University of Michigan Physics Professor Georg Raithel, graduate student Andrew Schwarzkopf, and Research Fellow Rachel Sapiro have developed an atom-imaging technique that allows for the detection of the positions of individual Rydberg atoms, which are atoms with a highly excited outer electron. Using this technique, the team provides the first spatially resolved images that demonstrate the “Rydberg blockade.” This effect is at the core of proposals for a quantum computer architecture based on neutral atoms.

A Rydberg atom has such a tenuous grasp on its excited electron that the atom is extremely sensitive to external electric and magnetic fields, and interacts very strongly with other Rydberg atoms. The interaction between Rydberg atoms is so strong that a Rydberg atom can “block” the laser-excitation of another Rydberg atom by shifting the energy levels of the second atom out of resonance with the laser. This is termed the Rydberg blockade effect. This process leads to quantum entanglement, which can be used in quantum computation algorithms.

A second Rydberg atom can only be excited if it is farther than a “blockade radius” from the first atom. Professor Raithel and team directly measured this blockade by laser-exciting Rydberg atoms in a cold atomic vapor and measuring the Rydberg atom positions. They observed a blockade radius of about 10 microns, which is about 100,000 times larger than the radius of a ground state atom.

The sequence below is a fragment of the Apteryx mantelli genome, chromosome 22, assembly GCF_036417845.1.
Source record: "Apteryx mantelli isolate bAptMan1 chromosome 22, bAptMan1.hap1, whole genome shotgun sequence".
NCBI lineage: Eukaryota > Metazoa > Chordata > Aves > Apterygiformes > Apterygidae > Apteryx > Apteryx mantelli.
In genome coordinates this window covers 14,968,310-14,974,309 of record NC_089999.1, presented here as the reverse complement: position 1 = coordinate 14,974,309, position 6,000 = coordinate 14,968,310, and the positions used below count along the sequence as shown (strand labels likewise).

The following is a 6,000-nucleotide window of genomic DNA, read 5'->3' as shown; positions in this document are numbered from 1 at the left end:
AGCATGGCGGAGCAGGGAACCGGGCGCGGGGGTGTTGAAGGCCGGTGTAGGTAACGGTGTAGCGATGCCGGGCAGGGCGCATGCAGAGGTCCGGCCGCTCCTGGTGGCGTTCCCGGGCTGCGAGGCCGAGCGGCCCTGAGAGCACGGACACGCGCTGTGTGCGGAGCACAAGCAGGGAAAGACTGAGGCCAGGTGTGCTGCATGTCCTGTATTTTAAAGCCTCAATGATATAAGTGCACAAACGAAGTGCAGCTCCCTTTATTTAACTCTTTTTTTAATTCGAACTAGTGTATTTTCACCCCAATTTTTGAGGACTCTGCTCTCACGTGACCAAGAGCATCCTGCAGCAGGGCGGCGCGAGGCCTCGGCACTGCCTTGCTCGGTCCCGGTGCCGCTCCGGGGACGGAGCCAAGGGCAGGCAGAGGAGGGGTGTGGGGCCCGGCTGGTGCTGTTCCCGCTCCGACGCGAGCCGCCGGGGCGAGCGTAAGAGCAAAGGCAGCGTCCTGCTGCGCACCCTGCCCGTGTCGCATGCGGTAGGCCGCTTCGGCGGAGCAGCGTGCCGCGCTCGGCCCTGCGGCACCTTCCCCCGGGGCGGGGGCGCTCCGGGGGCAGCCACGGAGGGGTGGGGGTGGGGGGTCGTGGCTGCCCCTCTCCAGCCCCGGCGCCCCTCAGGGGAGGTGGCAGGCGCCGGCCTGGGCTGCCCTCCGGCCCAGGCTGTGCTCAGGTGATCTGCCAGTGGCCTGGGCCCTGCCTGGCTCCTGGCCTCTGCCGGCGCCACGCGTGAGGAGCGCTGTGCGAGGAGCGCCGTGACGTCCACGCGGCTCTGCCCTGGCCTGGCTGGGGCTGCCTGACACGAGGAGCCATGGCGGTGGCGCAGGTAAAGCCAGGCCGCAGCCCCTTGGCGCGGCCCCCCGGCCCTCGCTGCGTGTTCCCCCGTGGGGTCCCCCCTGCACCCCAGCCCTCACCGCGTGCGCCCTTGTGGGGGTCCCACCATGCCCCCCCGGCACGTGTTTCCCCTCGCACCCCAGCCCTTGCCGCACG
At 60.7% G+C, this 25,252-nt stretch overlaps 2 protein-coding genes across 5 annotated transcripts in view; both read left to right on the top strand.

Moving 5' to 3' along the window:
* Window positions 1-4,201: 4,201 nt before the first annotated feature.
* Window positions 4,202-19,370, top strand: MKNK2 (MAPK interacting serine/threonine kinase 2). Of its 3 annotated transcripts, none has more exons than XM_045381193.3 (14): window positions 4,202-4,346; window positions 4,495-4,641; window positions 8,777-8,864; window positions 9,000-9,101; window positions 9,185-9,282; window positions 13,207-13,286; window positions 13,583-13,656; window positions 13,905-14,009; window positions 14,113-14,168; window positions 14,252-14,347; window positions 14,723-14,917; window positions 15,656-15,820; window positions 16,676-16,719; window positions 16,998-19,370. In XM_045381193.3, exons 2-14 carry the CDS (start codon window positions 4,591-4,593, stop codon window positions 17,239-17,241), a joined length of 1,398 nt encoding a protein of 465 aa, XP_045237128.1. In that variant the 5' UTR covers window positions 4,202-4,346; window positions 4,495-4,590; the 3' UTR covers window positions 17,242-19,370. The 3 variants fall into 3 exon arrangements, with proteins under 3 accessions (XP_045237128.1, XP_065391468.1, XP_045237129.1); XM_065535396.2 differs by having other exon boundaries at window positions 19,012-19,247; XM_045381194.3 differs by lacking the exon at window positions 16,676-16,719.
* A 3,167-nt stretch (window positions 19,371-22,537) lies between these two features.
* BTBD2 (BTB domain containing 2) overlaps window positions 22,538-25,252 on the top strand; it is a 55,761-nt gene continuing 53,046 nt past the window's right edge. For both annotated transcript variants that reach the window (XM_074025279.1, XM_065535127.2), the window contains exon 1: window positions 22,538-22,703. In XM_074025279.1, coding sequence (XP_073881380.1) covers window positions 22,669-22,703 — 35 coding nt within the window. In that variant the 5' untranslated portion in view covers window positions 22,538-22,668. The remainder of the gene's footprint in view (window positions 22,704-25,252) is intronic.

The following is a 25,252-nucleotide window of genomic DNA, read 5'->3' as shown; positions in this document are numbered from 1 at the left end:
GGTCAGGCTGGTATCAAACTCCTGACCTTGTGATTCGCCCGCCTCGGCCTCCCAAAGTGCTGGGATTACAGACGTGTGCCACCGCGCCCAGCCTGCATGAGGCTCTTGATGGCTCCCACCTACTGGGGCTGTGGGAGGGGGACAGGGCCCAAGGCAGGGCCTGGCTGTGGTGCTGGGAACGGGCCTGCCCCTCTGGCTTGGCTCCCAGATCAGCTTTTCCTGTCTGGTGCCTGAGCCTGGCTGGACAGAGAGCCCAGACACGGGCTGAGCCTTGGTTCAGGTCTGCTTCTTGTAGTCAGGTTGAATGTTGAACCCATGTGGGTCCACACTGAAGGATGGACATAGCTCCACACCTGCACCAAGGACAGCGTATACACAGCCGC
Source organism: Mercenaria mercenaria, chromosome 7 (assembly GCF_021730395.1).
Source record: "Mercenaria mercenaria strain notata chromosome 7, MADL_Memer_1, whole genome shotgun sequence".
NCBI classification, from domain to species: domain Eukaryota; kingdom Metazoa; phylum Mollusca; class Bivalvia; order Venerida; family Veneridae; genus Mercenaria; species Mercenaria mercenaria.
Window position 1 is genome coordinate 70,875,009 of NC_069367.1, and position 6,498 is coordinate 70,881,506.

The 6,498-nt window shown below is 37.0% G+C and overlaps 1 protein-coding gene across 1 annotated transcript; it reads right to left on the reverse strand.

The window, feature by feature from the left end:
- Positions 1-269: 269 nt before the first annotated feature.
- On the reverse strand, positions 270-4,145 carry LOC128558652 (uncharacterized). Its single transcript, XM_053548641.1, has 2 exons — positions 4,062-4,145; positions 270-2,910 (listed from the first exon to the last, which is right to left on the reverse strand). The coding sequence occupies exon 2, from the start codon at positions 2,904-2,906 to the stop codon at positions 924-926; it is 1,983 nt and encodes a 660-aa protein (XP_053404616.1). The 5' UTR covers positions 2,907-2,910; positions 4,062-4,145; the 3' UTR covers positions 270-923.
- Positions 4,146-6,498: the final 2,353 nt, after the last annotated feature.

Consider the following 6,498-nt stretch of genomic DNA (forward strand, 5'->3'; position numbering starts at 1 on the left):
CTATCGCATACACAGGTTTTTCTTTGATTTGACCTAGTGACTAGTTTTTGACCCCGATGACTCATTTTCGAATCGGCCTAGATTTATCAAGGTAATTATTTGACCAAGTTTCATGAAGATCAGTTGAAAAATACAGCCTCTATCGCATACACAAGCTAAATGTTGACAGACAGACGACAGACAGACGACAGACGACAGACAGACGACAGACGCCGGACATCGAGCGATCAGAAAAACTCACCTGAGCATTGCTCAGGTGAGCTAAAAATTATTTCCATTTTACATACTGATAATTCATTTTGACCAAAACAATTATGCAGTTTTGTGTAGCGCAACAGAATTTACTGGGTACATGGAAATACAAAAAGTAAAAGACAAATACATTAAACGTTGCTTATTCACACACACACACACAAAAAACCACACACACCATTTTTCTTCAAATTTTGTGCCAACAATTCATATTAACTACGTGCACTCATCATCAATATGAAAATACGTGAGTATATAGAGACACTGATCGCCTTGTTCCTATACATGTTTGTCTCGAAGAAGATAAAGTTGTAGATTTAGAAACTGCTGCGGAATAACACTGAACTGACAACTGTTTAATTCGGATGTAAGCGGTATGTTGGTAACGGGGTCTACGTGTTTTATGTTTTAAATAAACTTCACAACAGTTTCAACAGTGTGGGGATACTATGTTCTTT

The research was funded by the National Science Foundation and by the Air Force Office of Scientific Research.

The complete article, Imaging Spatial Correlations of Rydberg Excitations in Cold Atom Clouds, can be found in Phys. Rev. Lett. 107, 103001 (2011) [5 pages].

Figure Caption:
The image shows the probability of having a Rydberg atom as a function of position if there already is one at the center (black spot). The bright ring around the black spot demonstrates that it is unlikely to find a second Rydberg atom close to the one at the center. The distance bar in the image corresponds to 10 microns. The image shown is generated from several thousand individual snapshots of Rydberg atom clouds. The specific Rydberg level used to obtain the image is the 70D level of rubidium-85.